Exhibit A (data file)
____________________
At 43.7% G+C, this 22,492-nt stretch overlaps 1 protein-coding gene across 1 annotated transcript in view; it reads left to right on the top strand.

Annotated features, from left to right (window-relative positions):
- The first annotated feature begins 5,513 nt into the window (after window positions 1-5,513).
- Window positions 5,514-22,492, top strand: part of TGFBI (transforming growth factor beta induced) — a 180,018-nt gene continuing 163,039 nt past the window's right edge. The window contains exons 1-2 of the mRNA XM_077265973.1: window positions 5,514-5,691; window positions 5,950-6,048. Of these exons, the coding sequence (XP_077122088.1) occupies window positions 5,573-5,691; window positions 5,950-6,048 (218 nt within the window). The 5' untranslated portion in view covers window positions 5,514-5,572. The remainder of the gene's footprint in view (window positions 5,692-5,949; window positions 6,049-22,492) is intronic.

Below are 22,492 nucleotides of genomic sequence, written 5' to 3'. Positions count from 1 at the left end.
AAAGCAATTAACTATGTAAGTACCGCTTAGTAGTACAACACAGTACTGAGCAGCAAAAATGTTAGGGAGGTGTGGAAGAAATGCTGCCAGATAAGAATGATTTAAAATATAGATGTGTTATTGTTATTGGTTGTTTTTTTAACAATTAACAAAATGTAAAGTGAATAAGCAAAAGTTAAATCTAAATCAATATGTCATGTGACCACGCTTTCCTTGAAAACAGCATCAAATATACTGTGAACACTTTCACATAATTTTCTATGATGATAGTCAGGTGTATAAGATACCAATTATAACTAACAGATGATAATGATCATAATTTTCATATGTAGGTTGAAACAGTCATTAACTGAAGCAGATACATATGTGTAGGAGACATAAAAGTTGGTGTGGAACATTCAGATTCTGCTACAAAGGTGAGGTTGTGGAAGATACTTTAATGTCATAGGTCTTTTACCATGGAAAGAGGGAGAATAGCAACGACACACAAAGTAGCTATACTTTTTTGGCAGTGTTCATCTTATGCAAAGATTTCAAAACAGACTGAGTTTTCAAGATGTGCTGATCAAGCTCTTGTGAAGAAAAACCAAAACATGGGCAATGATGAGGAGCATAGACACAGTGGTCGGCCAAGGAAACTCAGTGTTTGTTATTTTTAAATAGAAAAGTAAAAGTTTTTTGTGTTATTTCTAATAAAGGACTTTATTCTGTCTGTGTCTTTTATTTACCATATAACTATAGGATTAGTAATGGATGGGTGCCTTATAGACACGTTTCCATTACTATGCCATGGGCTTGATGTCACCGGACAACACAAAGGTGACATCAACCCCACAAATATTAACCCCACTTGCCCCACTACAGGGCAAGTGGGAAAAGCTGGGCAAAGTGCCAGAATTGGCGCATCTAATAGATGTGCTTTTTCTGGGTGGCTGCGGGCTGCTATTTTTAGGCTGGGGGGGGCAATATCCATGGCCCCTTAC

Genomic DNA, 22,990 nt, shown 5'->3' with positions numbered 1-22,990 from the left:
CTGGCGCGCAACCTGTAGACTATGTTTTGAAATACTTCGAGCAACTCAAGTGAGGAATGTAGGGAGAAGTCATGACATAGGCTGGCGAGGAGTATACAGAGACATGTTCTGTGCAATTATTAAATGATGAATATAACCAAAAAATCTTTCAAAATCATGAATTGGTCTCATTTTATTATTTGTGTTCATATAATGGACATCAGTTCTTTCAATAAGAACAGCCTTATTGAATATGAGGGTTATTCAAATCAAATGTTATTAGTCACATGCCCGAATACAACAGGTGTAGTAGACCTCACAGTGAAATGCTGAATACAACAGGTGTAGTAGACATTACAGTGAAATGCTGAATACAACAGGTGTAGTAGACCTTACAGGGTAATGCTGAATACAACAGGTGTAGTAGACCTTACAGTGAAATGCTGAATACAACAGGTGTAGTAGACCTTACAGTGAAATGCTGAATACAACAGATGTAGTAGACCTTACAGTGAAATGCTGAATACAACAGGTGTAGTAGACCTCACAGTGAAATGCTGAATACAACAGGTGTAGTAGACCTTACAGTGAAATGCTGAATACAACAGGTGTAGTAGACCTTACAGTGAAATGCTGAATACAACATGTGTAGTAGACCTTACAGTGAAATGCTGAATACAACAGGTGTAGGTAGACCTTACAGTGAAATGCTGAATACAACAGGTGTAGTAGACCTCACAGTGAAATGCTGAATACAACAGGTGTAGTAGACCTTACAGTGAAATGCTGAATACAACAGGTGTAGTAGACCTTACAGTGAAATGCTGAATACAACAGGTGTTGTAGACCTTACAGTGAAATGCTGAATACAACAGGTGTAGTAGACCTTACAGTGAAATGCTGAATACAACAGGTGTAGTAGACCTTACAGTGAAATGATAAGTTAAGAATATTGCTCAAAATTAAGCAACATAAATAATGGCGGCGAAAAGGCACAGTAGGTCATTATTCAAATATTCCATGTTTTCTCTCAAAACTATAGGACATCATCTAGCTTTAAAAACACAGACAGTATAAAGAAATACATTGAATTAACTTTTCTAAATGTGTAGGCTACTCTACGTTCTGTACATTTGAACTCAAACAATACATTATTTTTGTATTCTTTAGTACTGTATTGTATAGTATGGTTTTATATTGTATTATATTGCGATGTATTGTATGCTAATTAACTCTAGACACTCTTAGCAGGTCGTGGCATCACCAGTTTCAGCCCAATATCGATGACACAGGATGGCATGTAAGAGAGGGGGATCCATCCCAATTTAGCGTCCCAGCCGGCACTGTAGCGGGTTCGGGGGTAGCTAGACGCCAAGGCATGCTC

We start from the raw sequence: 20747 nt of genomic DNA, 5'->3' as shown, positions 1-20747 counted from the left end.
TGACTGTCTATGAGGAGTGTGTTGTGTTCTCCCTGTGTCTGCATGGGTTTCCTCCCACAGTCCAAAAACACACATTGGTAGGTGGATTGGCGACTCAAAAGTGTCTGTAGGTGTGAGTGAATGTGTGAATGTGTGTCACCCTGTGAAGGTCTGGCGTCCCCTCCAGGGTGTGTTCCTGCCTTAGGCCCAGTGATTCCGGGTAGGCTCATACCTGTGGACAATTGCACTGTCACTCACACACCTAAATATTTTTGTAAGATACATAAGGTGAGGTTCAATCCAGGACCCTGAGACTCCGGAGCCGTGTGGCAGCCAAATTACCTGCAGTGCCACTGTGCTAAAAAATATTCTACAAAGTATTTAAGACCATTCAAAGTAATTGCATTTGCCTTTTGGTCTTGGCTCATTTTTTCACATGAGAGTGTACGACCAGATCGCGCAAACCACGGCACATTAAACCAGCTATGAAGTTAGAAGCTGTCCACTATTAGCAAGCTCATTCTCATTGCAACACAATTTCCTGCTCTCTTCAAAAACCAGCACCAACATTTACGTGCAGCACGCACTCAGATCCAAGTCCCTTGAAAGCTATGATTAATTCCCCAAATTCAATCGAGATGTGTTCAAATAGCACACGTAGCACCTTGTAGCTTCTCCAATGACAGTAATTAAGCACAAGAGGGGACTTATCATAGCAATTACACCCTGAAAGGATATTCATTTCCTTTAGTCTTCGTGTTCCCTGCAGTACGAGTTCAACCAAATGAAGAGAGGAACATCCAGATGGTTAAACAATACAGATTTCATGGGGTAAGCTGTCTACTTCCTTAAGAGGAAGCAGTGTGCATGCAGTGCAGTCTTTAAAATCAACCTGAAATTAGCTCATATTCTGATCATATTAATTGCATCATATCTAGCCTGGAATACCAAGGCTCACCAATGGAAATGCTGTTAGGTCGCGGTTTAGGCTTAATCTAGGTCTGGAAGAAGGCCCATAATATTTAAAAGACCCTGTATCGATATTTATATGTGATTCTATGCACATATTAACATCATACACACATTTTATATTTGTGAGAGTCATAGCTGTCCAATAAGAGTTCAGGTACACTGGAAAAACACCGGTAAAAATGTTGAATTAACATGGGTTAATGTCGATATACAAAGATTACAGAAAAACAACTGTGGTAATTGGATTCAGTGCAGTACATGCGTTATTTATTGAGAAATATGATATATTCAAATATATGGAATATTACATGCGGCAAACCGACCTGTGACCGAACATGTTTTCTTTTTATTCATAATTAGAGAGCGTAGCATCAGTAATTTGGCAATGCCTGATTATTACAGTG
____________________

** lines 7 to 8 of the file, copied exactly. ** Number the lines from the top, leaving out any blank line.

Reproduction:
Genomic DNA, 22,990 nt, shown 5'->3' with positions numbered 1-22,990 from the left:
CTGGCGCGCAACCTGTAGACTATGTTTTGAAATACTTCGAGCAACTCAAGTGAGGAATGTAGGGAGAAGTCATGACATAGGCTGGCGAGGAGTATACAGAGACATGTTCTGTGCAATTATTAAATGATGAATATAACCAAAAAATCTTTCAAAATCATGAATTGGTCTCATTTTATTATTTGTGTTCATATAATGGACATCAGTTCTTTCAATAAGAACAGCCTTATTGAATATGAGGGTTATTCAAATCAAATGTTATTAGTCACATGCCCGAATACAACAGGTGTAGTAGACCTCACAGTGAAATGCTGAATACAACAGGTGTAGTAGACATTACAGTGAAATGCTGAATACAACAGGTGTAGTAGACCTTACAGGGTAATGCTGAATACAACAGGTGTAGTAGACCTTACAGTGAAATGCTGAATACAACAGGTGTAGTAGACCTTACAGTGAAATGCTGAATACAACAGATGTAGTAGACCTTACAGTGAAATGCTGAATACAACAGGTGTAGTAGACCTCACAGTGAAATGCTGAATACAACAGGTGTAGTAGACCTTACAGTGAAATGCTGAATACAACAGGTGTAGTAGACCTTACAGTGAAATGCTGAATACAACATGTGTAGTAGACCTTACAGTGAAATGCTGAATACAACAGGTGTAGGTAGACCTTACAGTGAAATGCTGAATACAACAGGTGTAGTAGACCTCACAGTGAAATGCTGAATACAACAGGTGTAGTAGACCTTACAGTGAAATGCTGAATACAACAGGTGTAGTAGACCTTACAGTGAAATGCTGAATACAACAGGTGTTGTAGACCTTACAGTGAAATGCTGAATACAACAGGTGTAGTAGACCTTACAGTGAAATGCTGAATACAACAGGTGTAGTAGACCTTACAGTGAAATGATAAGTTAAGAATATTGCTCAAAATTAAGCAACATAAATAATGGCGGCGAAAAGGCACAGTAGGTCATTATTCAAATATTCCATGTTTTCTCTCAAAACTATAGGACATCATCTAGCTTTAAAAACACAGACAGTATAAAGAAATACATTGAATTAACTTTTCTAAATGTGTAGGCTACTCTACGTTCTGTACATTTGAACTCAAACAATACATTATTTTTGTATTCTTTAGTACTGTATTGTATAGTATGGTTTTATATTGTATTATATTGCGATGTATTGTATGCTAATTAACTCTAGACACTCTTAGCAGGTCGTGGCATCACCAGTTTCAGCCCAATATCGATGACACAGGATGGCATGTAAGAGAGGGGGATCCATCCCAATTTAGCGTCCCAGCCGGCACTGTAGCGGGTTCGGGGGTAGCTAGACGCCAAGGCATGCTC